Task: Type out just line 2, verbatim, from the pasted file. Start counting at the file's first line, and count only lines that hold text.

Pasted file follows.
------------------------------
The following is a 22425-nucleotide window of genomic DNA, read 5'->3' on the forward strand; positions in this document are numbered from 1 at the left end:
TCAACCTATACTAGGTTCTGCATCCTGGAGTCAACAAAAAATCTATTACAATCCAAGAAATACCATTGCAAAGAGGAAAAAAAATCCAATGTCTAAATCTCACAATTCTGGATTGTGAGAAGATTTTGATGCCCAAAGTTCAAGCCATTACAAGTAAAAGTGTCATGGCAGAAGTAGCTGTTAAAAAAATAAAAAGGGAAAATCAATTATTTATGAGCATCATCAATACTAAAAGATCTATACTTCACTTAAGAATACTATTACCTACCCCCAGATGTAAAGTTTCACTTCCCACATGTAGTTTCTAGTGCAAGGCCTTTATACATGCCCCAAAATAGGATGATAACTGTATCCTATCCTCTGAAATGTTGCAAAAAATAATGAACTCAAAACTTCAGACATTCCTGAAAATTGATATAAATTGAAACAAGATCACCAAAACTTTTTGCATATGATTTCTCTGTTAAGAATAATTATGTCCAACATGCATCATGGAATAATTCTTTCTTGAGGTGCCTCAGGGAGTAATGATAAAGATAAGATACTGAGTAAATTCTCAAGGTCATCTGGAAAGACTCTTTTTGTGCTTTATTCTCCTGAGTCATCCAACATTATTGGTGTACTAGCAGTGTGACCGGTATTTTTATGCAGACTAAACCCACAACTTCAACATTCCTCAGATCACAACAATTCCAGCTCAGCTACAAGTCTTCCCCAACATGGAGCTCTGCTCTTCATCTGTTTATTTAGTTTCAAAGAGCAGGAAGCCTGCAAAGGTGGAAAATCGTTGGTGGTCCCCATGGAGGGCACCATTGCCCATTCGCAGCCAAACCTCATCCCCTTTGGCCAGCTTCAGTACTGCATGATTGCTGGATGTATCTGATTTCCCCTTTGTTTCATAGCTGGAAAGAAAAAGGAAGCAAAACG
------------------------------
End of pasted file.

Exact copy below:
TCAACCTATACTAGGTTCTGCATCCTGGAGTCAACAAAAAATCTATTACAATCCAAGAAATACCATTGCAAAGAGGAAAAAAAATCCAATGTCTAAATCTCACAATTCTGGATTGTGAGAAGATTTTGATGCCCAAAGTTCAAGCCATTACAAGTAAAAGTGTCATGGCAGAAGTAGCTGTTAAAAAAATAAAAAGGGAAAATCAATTATTTATGAGCATCATCAATACTAAAAGATCTATACTTCACTTAAGAATACTATTACCTACCCCCAGATGTAAAGTTTCACTTCCCACATGTAGTTTCTAGTGCAAGGCCTTTATACATGCCCCAAAATAGGATGATAACTGTATCCTATCCTCTGAAATGTTGCAAAAAATAATGAACTCAAAACTTCAGACATTCCTGAAAATTGATATAAATTGAAACAAGATCACCAAAACTTTTTGCATATGATTTCTCTGTTAAGAATAATTATGTCCAACATGCATCATGGAATAATTCTTTCTTGAGGTGCCTCAGGGAGTAATGATAAAGATAAGATACTGAGTAAATTCTCAAGGTCATCTGGAAAGACTCTTTTTGTGCTTTATTCTCCTGAGTCATCCAACATTATTGGTGTACTAGCAGTGTGACCGGTATTTTTATGCAGACTAAACCCACAACTTCAACATTCCTCAGATCACAACAATTCCAGCTCAGCTACAAGTCTTCCCCAACATGGAGCTCTGCTCTTCATCTGTTTATTTAGTTTCAAAGAGCAGGAAGCCTGCAAAGGTGGAAAATCGTTGGTGGTCCCCATGGAGGGCACCATTGCCCATTCGCAGCCAAACCTCATCCCCTTTGGCCAGCTTCAGTACTGCATGATTGCTGGATGTATCTGATTTCCCCTTTGTTTCATAGCTGGAAAGAAAAAGGAAGCAAAACG